I also started using a pretty cool new app called ‘Relive’. It takes your GPS statistics and makes a video of your route over layed on a satellite map. It’s pretty cool. Here is the link to our Sunday run. RELIVE
That’s it for this week. The upcoming week will be a bit different because I have some coaches out and I have some marathon training informational meetings I need to lead when I usually would be running. The week after that we are going on vacation over 4th of July week and that will be a new set of training challenges.
If you have any questions or suggestions, by all means let me know!
Thanks for following my progress!
See you running,
Have you ever looked back on money leaving you and realized you were hurt by it? Perhaps you were scammed or lied to about something. Perhaps you spent money recklessly or maybe it was just bad luck. The saying ‘Buyer’s Remorse’ comes to mind. What is buyer’s remorse but regret about money leaving you?
When I was a young man I got a small settlement in a lawsuit of around $9,000.00. I had to decide how I was going to use the money, whether to invest it or to use it for Graduate school. I chose graduate school. I put the money in a money market fund and took it out little by little. It allowed me to work part-time while I went to grad school full-time and it lasted long enough for me to graduate. I don’t regret it and I don’t feel hurt by it being gone. But I do sometimes think what if I had instead invested that money in a relatively new local company where I lived. What would have transpired if I had invested in Apple in 1981? That $9,000.00 would be close to $2,000,000.00 now.
My Parent’s Money
One of the reasons I was conservative and deliberate about what I was going to do with my money is this story. My mother got an inheritance after her mother died of about $30,000.00. My parents used a good chunk of it to by a very nice boat. We had a lot of fun on that boat for a little over two years. I really loved living and working on the boat for my high school summers. It seemed worth it. But in the end, it blew up and I was burned on 70% of my body. At that exact same time the oil embargo hit the US and the aviation industry, which my father was employed in, went in the tank. My mother meanwhile had a brain hemorrhage and spent almost 9 months in the hospital and in recovery. The result was our family having a big change in financial fortunes. We didn’t go into dire poverty by any means, but it did make for a drastic change in things. My college bills couldn’t be paid and I had to leave school. I moved to California with some high school buddies and made my way on my own from there. The boat was nice but the loss of that money really did make a difference later. I look back and am amazed at how much stress my dad must have been under during that time.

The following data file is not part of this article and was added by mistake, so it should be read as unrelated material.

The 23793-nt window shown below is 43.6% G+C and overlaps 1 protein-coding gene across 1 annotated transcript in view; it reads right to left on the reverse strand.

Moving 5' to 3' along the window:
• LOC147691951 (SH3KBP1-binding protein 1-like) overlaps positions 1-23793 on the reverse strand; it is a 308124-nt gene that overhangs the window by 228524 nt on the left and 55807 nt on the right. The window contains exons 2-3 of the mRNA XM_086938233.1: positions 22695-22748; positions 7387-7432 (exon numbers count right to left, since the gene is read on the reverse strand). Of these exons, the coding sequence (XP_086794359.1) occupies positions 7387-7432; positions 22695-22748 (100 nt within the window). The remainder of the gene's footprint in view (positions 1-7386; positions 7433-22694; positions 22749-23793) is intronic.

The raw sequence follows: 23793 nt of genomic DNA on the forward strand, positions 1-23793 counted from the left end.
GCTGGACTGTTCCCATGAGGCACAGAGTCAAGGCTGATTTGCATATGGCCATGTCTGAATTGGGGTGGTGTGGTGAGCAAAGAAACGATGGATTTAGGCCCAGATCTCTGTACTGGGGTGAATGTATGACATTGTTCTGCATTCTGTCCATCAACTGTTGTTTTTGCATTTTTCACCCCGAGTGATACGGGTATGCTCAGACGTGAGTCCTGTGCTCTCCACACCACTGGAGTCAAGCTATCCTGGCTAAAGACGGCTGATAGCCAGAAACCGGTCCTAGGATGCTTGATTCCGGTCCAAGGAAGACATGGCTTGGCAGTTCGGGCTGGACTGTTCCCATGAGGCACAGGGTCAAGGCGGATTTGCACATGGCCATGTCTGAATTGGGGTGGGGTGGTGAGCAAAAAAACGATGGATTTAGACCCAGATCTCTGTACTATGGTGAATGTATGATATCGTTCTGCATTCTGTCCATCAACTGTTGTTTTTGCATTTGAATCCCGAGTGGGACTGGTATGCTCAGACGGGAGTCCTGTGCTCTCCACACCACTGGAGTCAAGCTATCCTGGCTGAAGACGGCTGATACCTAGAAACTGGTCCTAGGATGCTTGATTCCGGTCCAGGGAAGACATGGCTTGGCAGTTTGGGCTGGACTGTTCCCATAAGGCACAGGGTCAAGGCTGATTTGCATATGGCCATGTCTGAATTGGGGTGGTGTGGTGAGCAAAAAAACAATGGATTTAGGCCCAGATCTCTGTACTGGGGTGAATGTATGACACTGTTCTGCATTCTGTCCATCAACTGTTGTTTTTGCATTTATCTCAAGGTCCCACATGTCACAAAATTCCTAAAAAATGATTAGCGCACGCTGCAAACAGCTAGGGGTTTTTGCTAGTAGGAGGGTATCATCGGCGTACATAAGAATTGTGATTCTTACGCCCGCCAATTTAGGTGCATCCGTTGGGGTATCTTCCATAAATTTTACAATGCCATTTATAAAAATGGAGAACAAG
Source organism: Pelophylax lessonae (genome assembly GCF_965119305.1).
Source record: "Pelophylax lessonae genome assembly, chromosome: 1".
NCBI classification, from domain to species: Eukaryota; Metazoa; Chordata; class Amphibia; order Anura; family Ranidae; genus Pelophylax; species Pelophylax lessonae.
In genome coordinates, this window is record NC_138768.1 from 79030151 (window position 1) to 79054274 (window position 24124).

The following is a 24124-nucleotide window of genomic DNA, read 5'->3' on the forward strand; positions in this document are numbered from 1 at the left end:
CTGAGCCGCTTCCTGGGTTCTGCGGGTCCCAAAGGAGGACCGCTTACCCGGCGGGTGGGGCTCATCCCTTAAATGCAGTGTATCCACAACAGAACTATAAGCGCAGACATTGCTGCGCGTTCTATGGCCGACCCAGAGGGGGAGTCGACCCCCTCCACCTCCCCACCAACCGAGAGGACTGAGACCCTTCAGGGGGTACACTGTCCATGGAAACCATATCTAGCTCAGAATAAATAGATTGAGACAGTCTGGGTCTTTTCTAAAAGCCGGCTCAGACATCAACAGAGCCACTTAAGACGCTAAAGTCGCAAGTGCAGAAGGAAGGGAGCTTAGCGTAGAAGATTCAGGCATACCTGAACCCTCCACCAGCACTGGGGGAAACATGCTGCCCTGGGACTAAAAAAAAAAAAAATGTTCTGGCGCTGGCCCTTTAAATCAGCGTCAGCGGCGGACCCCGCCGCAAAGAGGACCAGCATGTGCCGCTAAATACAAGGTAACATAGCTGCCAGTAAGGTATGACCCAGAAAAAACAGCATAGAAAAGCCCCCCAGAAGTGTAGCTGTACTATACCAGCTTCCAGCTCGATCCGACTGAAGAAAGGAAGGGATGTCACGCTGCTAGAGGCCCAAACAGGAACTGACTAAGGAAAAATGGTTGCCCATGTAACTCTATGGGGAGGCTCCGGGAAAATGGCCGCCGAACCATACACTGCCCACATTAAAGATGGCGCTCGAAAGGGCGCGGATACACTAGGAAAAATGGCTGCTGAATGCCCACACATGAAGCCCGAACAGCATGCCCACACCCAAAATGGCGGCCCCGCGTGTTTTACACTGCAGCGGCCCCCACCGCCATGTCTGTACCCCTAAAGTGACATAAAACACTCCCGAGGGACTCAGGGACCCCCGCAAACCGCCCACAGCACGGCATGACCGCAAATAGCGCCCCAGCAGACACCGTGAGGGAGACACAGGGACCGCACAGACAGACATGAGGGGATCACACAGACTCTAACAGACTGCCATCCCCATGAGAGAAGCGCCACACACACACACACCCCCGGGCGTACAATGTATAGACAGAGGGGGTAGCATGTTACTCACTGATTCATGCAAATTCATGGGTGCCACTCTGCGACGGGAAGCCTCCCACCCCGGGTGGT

Ah, 20/20 hindsight, right? It’s hard to say what would have happened. Maybe I would have invested in Acme Computer instead of Apple Computer and lost my shirt. My parents may have done the same with their money. All one can really do is learn from others and from experience and try to make the best decisions about where your money goes. It isn’t easy but one can become educated about how to handle money wisely. It’s worth it.
“That money talks, I’ll not deny. I heard it once, it said ‘Goodbye’.” – Richard Armour, 1906-1989, American Poet and Author
Drawing and commentary © Marty Coleman 2017